Thea Sherer: Sam, thanks so much for inviting me to talk to you today. I’ve been Sustainability Director at Springer Nature since last year, but have been leading on corporate sustainability strategy and communications at Springer Nature since 2017. But I’ve been working around sustainability for a lot longer than that, and maybe we’ll talk about that a bit later on.
Springer Nature, as you’ve said, is a publisher of research and education content, one of the largest in the world. And really what we’re about is we say opening doors to discovery, so helping researchers and educators in what they do so that we can together solve some of the world’s biggest challenges.
So, Sustainability is kind of really at the heart of all of that. And my role is particularly on the operational side of sustainability, but I work with colleagues who are working on the publishing side and other aspects as well.
Sam Maguire: Amazing. And I’m really excited to dig into lots of different aspects of that, both your journey and, a bit more of what you do at Springer Nature.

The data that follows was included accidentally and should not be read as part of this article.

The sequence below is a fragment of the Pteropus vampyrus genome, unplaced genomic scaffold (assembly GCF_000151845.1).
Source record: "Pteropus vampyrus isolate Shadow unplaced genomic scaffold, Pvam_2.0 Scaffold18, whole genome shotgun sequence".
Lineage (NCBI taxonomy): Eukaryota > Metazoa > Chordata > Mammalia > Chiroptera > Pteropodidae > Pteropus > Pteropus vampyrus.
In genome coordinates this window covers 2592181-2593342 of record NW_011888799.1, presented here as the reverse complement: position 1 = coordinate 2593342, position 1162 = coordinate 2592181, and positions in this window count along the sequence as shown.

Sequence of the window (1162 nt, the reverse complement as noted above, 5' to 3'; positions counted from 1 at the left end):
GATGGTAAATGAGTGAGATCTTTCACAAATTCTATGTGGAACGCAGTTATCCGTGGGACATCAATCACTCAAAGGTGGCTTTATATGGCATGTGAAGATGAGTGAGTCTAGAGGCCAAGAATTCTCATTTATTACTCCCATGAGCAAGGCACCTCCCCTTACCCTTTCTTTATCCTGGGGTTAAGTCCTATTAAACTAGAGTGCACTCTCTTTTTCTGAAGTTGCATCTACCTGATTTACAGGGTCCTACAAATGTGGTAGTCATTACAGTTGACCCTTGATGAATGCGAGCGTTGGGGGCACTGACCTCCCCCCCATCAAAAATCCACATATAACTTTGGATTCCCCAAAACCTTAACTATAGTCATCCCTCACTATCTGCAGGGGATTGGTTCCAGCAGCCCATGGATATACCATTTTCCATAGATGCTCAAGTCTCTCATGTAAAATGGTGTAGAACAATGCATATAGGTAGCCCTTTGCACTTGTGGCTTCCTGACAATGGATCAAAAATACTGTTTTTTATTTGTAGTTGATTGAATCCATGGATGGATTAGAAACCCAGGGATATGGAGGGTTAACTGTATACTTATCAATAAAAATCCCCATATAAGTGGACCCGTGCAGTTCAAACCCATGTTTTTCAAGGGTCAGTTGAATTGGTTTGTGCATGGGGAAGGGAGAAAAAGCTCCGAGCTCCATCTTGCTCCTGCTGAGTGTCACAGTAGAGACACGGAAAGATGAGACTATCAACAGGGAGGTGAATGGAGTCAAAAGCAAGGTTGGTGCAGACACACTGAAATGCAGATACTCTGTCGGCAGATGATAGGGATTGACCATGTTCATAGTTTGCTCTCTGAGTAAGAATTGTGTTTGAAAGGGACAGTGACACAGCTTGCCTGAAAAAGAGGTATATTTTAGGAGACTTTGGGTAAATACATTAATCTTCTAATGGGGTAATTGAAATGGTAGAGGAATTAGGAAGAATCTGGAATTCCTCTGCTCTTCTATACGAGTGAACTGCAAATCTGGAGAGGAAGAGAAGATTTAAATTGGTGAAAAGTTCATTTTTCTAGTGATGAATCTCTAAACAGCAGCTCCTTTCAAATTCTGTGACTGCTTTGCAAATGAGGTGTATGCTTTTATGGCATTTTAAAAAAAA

So if we start off with the journey of it, how did you get to this role? Why are you passionate about sustainability and how did it lead you to here?
How did Thea Sherer become the Director of Sustainability at Springer Nature?
Thea Sherer: Yeah, so as I said, I’ve been working in and around sustainability for quite a long time, although at Springer Nature just since 2017, so about five years. And I first had a role with sustainability in the title – I was thinking about it earlier, I think in 2005, possibly 2006, which I think makes me quite an early adopter from a sustainability profession point of view.